VARNEY, MILDRED C 107 Devon St., Roxbury, Mass. 

WADE, DOROTHY E 553 Morton St., Stoughton, Mass. 

WAGNER, GLADYS H 485 Chestnut St., Lynn, Mass. 

WARNER, MYRTA C. (Mrs. John Wolfe) . . . .43 Albion St., Waterbury, Conn. 

WARD, MARY W 1163 Garfield Ave., Topeka, Kan. 

WELLINGTON, MARJORIE (Mrs. Rupert Daniels) .... North Adams, Mass. 

WELLS, KATHARYN Box 885, Proctor, Vt. 

WESCOTT, MILDRED B Rumford, Me. 

WHITCOMBE, EMILY B. (Mrs. Herbert Kaelher) . 10 Faraday St., Rochester, N. Y. 

WHITTIER, DOROTHY J The Richardson, Leominster, Mass. 

WIGHT, PHILLIS 1 30 Bellevue St., Dorchester, Mass. 

WILLIAMS, A. BLODWEN 989 Madison Ave., Albany, N. Y. 

WILLIAMS, HILDA C 50 Dickerman Rd., Newton Highlands, Mass. 

WILSON, ELEANOR 8a Forest St., North Cambridge, Mass. 

WOODS, DOROTHEA C 3 Ivy St., Boston. Mas. 

WYLTE, MARGARET 724 Webster Ave., Scranton,, Pa. 



90 




JUNIORS 








4 



QJlaBB of 1010 




Marjorie Yates 
Vice-President 



©ffirpra 

Gertrude F. Hussey 
President 



G. Elizabeth Bouve 
Secretary 



Mildred Bouve 
Treasurer 



Executive Board 



Madeleine P. Grant 
Isarelle B. Hurlbutt 



Hazel O. Littlefield 
Martha A. Whiting 




93 



(EkHfi of 191B 



Name 
ALLISON, J. OLIVE . 
ANDREWS, MARION L. 
AUSTIN, DOROTHY . 
BANKS, FRANCES B. 
BARNICOAT, OLIVE . 
BASTON, LINA F. 
BELL, DOROTHY G. . 
BERRY, IRMA L. 
BOUVE. G. ELIZABETH 
BOUVE, MILDRED 
BRETT, I. OLIVE 
BREWSTER, EVELYN 
BURNES, MARGUERITE C. 
BURNS, MARGARET . 
CHAPIN, DOROTHY A. 
CLARK, BERTHA E. . 
CLARY, LOUISE V. . 
CLAUSSEN, ELSE A. . 
CLEVELAND, MADELINE 
COATS, ELLA M. . . 
COKER, E. MARGUERITE 
COLONNA, EILEEN A. 
CORNISH, HAZEL M. 
COSGROVE, HELEN . 
CRUTTENDEN, ELSIE B. 
CUMMINGS, RUTH . 
CUNNINGHAM, MARY I 
CURRIER, MARGARET S 
CURTIS, GERTRUDE W. 
DEMING, KATHERINE 
DRAKE, EDNA F. 
DRINKER, RACHEL R. 
EMERSON, ALT A J. . 
EMERSON, GLADYS M. 
FAGG, HELEN M. 
FELDENTHAL, E. LEONTIN 
FIELD, MARY E. . . 
FISH, MARION G. . 
FISHER, J. OPAL 
FISHER, LUCILE C. . 
FLAVELL, MARION L. 
FOOTE, LEONE M. . 
FOSTER, ELLEN . 
FOSTER, HELEN B. . 



Ban 



Home 
Boston- 
Los Angeles, Cal. 
Wellesley 
ngton Passage, N. S. 
Quincy 
Sanford, Mc. 
Watertown 
. Maiden 
Brookline 
. Newton 
Greenville, Me. 
Wolfeboro, N. II. 
. Chelsea 
Arlington 
Somervillc 
Portland, Mc. 
. Maiden 
. St. Paul, Minn. 
Houlton, Me. 
Cooperstown, N. Y. 
Somervillc 
Washington, D. C. 
Bowdoinham, Me. 
Worcester 
W. Hartford, Ct. 
Providence, R. I. 
Cambridge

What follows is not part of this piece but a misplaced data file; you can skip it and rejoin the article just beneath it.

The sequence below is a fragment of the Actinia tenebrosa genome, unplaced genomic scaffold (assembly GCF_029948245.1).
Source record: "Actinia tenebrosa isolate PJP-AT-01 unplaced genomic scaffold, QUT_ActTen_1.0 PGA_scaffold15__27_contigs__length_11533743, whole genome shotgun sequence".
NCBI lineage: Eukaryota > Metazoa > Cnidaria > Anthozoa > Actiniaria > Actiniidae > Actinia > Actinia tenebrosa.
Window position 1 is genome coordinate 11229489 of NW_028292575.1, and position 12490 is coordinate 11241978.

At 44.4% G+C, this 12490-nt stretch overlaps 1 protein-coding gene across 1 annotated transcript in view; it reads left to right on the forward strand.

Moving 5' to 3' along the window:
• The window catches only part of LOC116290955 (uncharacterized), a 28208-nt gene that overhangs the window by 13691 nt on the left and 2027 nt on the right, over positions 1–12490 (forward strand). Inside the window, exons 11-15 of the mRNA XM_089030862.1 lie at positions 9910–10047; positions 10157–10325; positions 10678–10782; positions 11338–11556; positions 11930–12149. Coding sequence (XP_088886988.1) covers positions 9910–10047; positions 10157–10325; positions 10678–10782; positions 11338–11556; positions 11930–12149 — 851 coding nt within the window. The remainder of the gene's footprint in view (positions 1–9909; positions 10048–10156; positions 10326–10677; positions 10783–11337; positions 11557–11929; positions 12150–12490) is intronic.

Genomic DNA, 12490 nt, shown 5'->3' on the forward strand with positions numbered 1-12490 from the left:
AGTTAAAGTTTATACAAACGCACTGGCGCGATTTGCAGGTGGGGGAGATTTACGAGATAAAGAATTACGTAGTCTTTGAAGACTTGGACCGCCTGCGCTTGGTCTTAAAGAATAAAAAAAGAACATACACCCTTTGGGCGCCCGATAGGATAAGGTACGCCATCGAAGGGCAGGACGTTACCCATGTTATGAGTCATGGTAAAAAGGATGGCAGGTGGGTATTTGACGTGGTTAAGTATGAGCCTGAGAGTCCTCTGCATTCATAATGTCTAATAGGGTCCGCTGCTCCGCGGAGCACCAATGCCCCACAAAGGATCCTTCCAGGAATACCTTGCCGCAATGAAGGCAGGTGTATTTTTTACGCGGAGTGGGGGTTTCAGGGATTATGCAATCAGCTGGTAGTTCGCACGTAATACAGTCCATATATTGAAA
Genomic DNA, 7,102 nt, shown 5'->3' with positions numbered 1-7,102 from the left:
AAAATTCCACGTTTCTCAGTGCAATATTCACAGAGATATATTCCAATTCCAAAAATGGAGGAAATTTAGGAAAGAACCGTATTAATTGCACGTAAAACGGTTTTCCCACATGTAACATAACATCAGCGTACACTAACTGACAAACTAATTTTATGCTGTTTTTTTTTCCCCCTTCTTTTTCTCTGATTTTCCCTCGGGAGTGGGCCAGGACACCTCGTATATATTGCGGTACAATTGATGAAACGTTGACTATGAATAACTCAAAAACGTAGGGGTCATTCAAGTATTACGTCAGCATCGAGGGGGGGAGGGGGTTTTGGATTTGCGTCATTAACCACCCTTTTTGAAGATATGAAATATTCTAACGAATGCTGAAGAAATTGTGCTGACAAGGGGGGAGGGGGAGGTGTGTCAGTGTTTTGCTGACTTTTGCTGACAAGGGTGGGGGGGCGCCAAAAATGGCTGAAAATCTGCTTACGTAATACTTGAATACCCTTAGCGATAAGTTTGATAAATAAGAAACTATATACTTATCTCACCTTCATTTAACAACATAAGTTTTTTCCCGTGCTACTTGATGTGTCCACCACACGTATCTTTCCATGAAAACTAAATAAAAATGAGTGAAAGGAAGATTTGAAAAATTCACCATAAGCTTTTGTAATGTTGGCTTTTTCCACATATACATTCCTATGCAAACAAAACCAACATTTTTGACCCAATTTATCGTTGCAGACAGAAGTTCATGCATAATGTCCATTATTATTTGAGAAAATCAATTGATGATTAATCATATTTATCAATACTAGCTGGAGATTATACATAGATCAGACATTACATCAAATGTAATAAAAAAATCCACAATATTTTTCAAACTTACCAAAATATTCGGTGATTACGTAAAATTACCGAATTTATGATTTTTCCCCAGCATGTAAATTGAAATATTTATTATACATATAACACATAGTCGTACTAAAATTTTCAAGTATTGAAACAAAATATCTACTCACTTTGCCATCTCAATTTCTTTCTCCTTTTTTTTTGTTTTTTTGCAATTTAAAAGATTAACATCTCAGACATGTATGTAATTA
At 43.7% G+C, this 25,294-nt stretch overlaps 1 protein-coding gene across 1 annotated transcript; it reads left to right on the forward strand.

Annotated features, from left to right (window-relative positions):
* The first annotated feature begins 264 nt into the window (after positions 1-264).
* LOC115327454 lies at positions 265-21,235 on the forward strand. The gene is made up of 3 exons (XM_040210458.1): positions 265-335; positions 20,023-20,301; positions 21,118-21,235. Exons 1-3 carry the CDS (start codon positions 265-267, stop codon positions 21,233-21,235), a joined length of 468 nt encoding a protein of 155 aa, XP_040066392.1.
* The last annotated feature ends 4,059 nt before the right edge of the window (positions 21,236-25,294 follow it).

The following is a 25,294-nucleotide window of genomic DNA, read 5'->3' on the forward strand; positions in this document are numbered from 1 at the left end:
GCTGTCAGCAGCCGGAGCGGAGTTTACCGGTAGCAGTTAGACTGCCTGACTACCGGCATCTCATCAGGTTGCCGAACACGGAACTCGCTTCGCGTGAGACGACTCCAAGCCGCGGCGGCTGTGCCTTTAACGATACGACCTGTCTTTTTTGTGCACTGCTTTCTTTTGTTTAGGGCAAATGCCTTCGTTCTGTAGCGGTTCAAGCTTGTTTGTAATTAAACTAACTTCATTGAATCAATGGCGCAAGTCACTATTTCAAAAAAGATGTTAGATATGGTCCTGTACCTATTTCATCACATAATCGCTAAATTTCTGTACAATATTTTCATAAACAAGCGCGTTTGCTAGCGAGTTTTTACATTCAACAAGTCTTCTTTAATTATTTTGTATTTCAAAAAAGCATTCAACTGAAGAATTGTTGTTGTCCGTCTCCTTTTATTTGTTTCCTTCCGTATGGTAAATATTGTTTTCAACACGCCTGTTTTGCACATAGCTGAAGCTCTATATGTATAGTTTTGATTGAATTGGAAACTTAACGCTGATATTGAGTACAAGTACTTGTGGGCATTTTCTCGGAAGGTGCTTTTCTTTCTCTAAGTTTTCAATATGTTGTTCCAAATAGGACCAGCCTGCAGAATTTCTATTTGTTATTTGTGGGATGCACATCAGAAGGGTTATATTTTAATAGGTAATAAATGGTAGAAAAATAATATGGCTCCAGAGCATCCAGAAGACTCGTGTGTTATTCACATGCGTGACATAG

E. Kingston, N. 11. 
Cambridge 
Bellows Falls, Vt. 
Sharon 
. Pittsburgh, Pa. 
. Wellsville, N. Y. 
. Andover, N. 11. 
Minneapolis, Minn. 
Boston 
. Levereti 
Somervillc 
. Buffalo, N. Y. 
. Boonton, N. Y. 
. Marshfield 
Ml. Morris, X. Y. 
Central Falls, R. 1. 
Swampscotl 



94 



Name Home 

FREEMAN, ESTELLE L Needham 

G1ERE, HELEN P Mt. Vernon, N. Y. 

GILMAN, DOROTHY Tilton, N. II. 

GRANT, MADELEINE P Boston 

GRAY, ALICE T Revere 

GRAY, RENA "T Arlington 

HALEY, ALICE II Beaver, Pa. 

HALL, CLARA E Burlington, Vt. 

HALL, FRANCES E Canandaig.ua, N. Y. 

HAMMOND, RUTH Newton 

HARTFORD, MABEL E Duxbury 

HAWKES, ESTHER J Boston 

HAWLEY, ESTELLE E Pittsford, N. Y. 

HAYE, LOLA L Westwood 

HAYWARD, MARION W Easton 

HEIMER, MARGARET G Unadilla, N. Y. 

HESELTINE, MARJORIF. M Boston 

HILLS, MARION Natick 

HILLS, RUTH E , Mollis, N. H. 

HOBART, KATHERINE Cleveland, O. 

HODGES, GRACE A Foxborough 

HOLLAND, MABEL H Easton 

HOWE, RUTH F. Cambridge 

HOWLETT, ELSIE M Cambridge 

HUBBARD, FLORENCE P ■ Concord 

HULSIZER, E. MARJORIE Flemington, N. J. 

HUMPHREY, ELLEN H Rochester 

HURLBUTT, ISABELLE B New York, N. Y. 

HUSSEY, GERTRUDE F Albany, N. Y. 

HUSTED, HELEN G Someryillc 

HUTCHINS, MILDRED G Randolph, Vt. 

INGLIS, DOROTHY I". Gross He, Mich. 

JACOBI, EVA A Cambridge 

JACOBS, ELIZABETH P Utica, N. Y. 

JACOBSON, DORA : Chelsea 

JOUVETTE, MAE A. E New Bedford 

KEEGAN, FRANCES E W. Newbury 

KEIRSTEAD, KATHLEEN S. Lynn 

KELLY. MARY C Portsmouth, N. H, 

KNIGHT, C. GERTRUDE Boston 

KNOWLES, BEULAH A Jamestown, R. I. 

LEAMY, JULIA A Fair Haven, Vt. 

LEONARD, KATHARINE M Buffalo, N. Y. 

LITTLEFIELD, HAZEL O Northampton 

LUCAS, MABEL E Brookline 

I.UDDY, ANNA Boston 



95 



Name 

McCarthy, alice l. 

McDOUGALL, HELEN 
McGRATH, MARGARET E. 
MACK, FAY J. 
MAHAR, ELSIE A. . 
MARTIN, HELEN E. . 
MASSON, JEAN E. . 
MEREDITH, M. ISABEL 
MILLER, GERTRUDE M. 
MITCHELL, ALICE H. 
MOWER, HARRIET S. 
MUNGER, CLARA L. . 
MUNRO, BERNICE E. 
NAGLE, ANNA R. . . 
NIMMS, MARY A. 
O'KANE, K. EILEEN . 
PHELAN, RACHEL R. 
PHILBRICK, BLANCHE C 
PHILLIPS, GRACE P. 
RANDALL, HELEN 
REARDON, ROSE D. . 
REYNOLDS, ELLA I. . 
RHODES, EDNAH G. . 
RICHARDSON, ESTHER A. 
RIGHTER, CAROLINE 
RILEY, MARY L. . .